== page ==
Antitrust Lawyer Blog Commentary on Current Developments

Italian Highway Merger to receive EC Scrutiny

The European Commission said on August 8 it would look into the Italian government’s move to block a proposed merger between the Italian highway operator Autostrade and the Spanish infrastructure company Abertis. The Italian government and highways regulator rejected the proposed merger, worth nearly 12 billion euros ($15 billion). The deal created the world’s largest highway company, operating in 16 countries with a road network of 6,713 kilometers (4,171 miles).
Italian Economy Minister Tommaso Padoa-Schioppa and Infrastructure Minister Antonio Di Pietro were concerned about possible conflicts of interest because of Abertis shareholders in the construction and transportation field, according to the statement from the two ministries. Both Autostrade and Abertis shareholders approved the deal, which was announced in April and required government and European Union approval.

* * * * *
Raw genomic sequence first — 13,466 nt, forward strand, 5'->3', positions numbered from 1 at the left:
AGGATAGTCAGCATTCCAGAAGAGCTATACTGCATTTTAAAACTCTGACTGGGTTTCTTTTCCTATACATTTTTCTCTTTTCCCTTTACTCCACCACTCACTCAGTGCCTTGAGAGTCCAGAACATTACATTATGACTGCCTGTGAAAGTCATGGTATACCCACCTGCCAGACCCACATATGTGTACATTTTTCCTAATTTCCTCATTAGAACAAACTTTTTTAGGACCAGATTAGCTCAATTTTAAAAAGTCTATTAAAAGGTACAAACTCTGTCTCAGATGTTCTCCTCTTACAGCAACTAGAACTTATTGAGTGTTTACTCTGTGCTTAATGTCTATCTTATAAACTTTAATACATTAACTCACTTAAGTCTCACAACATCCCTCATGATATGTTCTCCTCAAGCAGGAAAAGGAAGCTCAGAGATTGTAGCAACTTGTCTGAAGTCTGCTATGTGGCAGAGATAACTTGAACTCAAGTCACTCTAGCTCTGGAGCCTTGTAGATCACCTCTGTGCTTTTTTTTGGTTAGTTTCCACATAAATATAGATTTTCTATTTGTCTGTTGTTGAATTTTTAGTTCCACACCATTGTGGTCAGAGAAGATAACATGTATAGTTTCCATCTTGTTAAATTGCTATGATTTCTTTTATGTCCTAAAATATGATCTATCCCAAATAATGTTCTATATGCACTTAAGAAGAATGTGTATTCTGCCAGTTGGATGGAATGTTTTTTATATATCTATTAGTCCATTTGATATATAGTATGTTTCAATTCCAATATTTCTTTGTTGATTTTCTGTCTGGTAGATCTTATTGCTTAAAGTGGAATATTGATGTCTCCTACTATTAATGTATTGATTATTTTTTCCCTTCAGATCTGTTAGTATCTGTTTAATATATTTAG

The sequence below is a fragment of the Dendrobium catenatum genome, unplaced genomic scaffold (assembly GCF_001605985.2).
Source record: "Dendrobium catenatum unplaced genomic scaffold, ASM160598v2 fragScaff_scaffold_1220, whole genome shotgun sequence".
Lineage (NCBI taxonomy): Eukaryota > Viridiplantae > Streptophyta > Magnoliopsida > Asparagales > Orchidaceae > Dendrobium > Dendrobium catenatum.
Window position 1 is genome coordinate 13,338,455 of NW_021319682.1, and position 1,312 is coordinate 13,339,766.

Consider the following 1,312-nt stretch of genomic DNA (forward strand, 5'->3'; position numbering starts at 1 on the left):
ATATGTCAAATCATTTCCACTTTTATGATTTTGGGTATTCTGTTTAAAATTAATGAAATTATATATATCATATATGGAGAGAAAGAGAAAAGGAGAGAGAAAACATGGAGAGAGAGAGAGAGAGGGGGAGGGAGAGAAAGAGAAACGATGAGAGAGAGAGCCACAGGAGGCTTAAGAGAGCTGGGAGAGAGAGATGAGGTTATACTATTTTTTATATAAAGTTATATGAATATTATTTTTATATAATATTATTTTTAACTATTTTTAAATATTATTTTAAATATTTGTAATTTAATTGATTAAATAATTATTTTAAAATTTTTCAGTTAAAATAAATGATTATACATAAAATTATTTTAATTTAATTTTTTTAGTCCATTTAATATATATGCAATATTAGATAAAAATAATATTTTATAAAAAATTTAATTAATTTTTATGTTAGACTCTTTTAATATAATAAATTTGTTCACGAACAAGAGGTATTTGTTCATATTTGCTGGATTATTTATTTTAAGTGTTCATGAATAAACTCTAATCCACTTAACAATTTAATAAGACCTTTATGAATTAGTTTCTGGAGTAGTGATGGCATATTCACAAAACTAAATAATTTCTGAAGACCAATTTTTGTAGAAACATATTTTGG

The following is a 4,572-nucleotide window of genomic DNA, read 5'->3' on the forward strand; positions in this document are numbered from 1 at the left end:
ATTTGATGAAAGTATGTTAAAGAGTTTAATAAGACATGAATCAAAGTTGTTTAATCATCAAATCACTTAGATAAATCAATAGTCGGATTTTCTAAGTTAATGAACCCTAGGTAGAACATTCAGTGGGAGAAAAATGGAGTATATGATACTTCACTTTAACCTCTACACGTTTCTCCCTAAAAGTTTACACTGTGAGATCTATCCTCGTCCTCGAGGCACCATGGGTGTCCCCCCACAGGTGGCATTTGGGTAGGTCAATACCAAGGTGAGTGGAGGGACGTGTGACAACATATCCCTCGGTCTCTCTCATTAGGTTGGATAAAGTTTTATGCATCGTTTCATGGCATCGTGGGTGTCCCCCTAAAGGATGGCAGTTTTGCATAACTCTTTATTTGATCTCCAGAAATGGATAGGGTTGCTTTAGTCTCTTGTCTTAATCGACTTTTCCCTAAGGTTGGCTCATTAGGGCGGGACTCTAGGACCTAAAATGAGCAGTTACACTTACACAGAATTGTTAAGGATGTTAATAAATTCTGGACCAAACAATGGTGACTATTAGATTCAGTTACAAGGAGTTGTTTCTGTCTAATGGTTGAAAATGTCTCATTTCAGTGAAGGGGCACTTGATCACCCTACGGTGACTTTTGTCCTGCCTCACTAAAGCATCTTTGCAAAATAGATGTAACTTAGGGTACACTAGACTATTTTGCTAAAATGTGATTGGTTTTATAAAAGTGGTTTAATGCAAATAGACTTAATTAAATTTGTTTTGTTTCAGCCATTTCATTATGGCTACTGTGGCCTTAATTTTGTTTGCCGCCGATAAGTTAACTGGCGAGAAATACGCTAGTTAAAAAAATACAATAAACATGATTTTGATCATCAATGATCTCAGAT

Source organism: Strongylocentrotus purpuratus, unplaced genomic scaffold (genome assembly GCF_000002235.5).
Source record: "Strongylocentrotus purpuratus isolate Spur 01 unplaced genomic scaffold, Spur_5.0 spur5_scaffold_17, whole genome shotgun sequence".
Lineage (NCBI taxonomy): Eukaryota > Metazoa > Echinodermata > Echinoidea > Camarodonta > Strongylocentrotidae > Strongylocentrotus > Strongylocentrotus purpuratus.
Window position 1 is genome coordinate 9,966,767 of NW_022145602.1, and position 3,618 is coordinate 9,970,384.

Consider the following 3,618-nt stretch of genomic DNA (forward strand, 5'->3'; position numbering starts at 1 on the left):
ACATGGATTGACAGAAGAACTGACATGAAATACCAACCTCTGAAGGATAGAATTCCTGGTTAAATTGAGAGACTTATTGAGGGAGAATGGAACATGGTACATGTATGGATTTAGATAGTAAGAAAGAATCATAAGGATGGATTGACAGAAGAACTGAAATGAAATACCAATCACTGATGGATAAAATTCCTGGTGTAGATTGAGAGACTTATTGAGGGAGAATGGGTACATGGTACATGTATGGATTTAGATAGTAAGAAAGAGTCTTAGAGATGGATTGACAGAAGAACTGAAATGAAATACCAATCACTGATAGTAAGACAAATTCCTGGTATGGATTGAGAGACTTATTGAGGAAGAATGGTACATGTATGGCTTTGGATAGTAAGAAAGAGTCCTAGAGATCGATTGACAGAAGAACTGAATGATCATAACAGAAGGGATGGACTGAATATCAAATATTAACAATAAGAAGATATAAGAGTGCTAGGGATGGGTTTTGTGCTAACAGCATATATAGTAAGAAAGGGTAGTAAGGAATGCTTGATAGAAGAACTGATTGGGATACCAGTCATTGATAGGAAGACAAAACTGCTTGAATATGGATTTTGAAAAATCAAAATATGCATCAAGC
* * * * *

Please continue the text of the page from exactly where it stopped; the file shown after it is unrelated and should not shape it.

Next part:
The European Commission was waiting for notification from the Italian government of its reasons for blocking the proposed merger between Abertis Infraestructures SA and Autostrade SpA. The deal would have created a company with more than $7.5 billion in annual revenue. Although a merger, the proposed deal suggested a takeover of Autostrade by Abertis because the new company was to be based in Barcelona, Spain, carry the Abertis name and be run by the Abertis chief executive.

The Italian government, as well as transport regulator Anas, sought assurances that the new company would invest significantly in Italian roads, and that tolls collected on the Italian government concession would not be used to fund expansion in other countries. Consumer groups praised the ministers’ decision. Unions had worried about job losses as a result of the merger.

For more information contact:

Andre Barlow
202-589-1838
abarlow@dbmlawgroup.com